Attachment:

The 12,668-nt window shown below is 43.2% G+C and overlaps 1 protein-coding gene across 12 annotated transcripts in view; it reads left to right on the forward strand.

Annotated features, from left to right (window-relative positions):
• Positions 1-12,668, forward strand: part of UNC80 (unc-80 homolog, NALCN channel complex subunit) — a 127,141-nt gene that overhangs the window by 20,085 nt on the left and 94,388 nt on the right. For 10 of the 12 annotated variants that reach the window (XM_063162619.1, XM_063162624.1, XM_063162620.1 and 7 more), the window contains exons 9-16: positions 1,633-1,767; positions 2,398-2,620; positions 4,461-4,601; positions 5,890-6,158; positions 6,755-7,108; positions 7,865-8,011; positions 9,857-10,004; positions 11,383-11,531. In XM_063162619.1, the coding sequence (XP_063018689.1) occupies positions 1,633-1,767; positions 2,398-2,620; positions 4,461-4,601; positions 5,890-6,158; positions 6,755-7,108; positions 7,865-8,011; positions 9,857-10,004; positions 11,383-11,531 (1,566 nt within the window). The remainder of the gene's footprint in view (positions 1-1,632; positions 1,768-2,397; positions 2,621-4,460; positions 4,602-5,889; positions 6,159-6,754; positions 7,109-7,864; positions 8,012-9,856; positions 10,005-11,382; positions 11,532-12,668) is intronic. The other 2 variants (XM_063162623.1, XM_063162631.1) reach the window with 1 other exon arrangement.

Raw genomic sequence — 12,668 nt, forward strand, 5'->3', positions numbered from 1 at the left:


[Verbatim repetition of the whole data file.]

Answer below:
The 12,668-nt window shown below is 43.2% G+C and overlaps 1 protein-coding gene across 12 annotated transcripts in view; it reads left to right on the forward strand.

Annotated features, from left to right (window-relative positions):
• Positions 1-12,668, forward strand: part of UNC80 (unc-80 homolog, NALCN channel complex subunit) — a 127,141-nt gene that overhangs the window by 20,085 nt on the left and 94,388 nt on the right. For 10 of the 12 annotated variants that reach the window (XM_063162619.1, XM_063162624.1, XM_063162620.1 and 7 more), the window contains exons 9-16: positions 1,633-1,767; positions 2,398-2,620; positions 4,461-4,601; positions 5,890-6,158; positions 6,755-7,108; positions 7,865-8,011; positions 9,857-10,004; positions 11,383-11,531. In XM_063162619.1, the coding sequence (XP_063018689.1) occupies positions 1,633-1,767; positions 2,398-2,620; positions 4,461-4,601; positions 5,890-6,158; positions 6,755-7,108; positions 7,865-8,011; positions 9,857-10,004; positions 11,383-11,531 (1,566 nt within the window). The remainder of the gene's footprint in view (positions 1-1,632; positions 1,768-2,397; positions 2,621-4,460; positions 4,602-5,889; positions 6,159-6,754; positions 7,109-7,864; positions 8,012-9,856; positions 10,005-11,382; positions 11,532-12,668) is intronic. The other 2 variants (XM_063162623.1, XM_063162631.1) reach the window with 1 other exon arrangement.

Raw genomic sequence — 12,668 nt, forward strand, 5'->3', positions numbered from 1 at the left: